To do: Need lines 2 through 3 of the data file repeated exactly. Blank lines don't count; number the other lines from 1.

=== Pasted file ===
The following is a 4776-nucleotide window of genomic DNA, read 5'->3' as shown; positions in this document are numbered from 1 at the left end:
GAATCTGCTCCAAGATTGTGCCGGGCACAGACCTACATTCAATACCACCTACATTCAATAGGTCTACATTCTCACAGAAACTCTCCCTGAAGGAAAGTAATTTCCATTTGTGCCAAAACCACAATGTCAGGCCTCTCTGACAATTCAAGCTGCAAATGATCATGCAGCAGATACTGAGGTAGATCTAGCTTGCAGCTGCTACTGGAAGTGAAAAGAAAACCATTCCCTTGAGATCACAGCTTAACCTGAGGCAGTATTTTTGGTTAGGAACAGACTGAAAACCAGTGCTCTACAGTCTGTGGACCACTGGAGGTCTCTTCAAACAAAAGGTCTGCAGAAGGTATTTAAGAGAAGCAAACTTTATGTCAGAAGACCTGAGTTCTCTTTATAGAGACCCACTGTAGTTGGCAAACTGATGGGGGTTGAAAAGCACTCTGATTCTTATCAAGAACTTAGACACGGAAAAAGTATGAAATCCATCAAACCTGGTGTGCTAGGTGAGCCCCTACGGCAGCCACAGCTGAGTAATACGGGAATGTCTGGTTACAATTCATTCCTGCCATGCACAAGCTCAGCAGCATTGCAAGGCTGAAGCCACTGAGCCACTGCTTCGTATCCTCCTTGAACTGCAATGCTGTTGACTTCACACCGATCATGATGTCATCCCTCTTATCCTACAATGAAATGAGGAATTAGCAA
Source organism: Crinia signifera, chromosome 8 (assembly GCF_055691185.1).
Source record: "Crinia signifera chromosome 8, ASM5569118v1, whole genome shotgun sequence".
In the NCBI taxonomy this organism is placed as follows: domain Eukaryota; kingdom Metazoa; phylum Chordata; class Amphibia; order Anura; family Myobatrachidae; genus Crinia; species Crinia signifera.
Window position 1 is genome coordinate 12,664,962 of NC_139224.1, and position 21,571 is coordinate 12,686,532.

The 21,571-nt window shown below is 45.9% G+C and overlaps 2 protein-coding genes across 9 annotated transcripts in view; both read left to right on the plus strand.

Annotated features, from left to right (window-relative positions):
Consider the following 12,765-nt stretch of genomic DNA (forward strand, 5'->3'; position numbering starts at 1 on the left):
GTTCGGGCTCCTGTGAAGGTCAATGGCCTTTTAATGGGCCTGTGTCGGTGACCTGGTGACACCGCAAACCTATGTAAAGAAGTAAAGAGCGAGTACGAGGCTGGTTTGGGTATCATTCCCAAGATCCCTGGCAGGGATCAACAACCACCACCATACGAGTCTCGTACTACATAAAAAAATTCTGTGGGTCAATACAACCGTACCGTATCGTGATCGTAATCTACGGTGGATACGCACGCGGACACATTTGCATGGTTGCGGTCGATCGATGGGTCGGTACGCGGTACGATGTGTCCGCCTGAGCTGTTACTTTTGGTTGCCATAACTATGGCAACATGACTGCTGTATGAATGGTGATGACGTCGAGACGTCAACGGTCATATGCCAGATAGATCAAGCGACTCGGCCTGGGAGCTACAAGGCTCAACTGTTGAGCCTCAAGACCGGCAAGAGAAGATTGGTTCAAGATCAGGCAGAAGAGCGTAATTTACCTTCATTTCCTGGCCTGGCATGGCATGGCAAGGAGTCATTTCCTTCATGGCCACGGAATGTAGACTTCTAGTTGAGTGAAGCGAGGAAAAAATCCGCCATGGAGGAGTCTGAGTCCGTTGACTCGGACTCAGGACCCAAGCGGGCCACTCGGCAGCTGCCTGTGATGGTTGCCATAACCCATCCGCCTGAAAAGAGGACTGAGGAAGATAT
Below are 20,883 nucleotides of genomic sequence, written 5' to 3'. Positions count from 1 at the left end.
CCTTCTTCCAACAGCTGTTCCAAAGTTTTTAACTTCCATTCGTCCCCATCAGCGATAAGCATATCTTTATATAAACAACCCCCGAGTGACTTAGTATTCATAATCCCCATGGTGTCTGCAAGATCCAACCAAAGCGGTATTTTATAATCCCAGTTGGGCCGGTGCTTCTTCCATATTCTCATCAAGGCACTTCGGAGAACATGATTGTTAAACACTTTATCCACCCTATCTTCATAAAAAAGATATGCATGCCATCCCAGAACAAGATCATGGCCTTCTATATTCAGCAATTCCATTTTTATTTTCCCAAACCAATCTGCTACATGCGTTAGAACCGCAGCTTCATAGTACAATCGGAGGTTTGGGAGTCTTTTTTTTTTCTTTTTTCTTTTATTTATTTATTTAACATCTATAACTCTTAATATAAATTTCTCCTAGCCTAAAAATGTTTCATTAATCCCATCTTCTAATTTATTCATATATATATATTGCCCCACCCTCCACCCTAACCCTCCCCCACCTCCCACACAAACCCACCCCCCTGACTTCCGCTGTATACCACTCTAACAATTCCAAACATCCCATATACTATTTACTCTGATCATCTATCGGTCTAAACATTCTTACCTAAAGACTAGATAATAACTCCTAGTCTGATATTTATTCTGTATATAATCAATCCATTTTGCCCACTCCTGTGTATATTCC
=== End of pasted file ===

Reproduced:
GAATCTGCTCCAAGATTGTGCCGGGCACAGACCTACATTCAATACCACCTACATTCAATAGGTCTACATTCTCACAGAAACTCTCCCTGAAGGAAAGTAATTTCCATTTGTGCCAAAACCACAATGTCAGGCCTCTCTGACAATTCAAGCTGCAAATGATCATGCAGCAGATACTGAGGTAGATCTAGCTTGCAGCTGCTACTGGAAGTGAAAAGAAAACCATTCCCTTGAGATCACAGCTTAACCTGAGGCAGTATTTTTGGTTAGGAACAGACTGAAAACCAGTGCTCTACAGTCTGTGGACCACTGGAGGTCTCTTCAAACAAAAGGTCTGCAGAAGGTATTTAAGAGAAGCAAACTTTATGTCAGAAGACCTGAGTTCTCTTTATAGAGACCCACTGTAGTTGGCAAACTGATGGGGGTTGAAAAGCACTCTGATTCTTATCAAGAACTTAGACACGGAAAAAGTATGAAATCCATCAAACCTGGTGTGCTAGGTGAGCCCCTACGGCAGCCACAGCTGAGTAATACGGGAATGTCTGGTTACAATTCATTCCTGCCATGCACAAGCTCAGCAGCATTGCAAGGCTGAAGCCACTGAGCCACTGCTTCGTATCCTCCTTGAACTGCAATGCTGTTGACTTCACACCGATCATGATGTCATCCCTCTTATCCTACAATGAAATGAGGAATTAGCAA
Source organism: Crinia signifera, chromosome 8 (assembly GCF_055691185.1).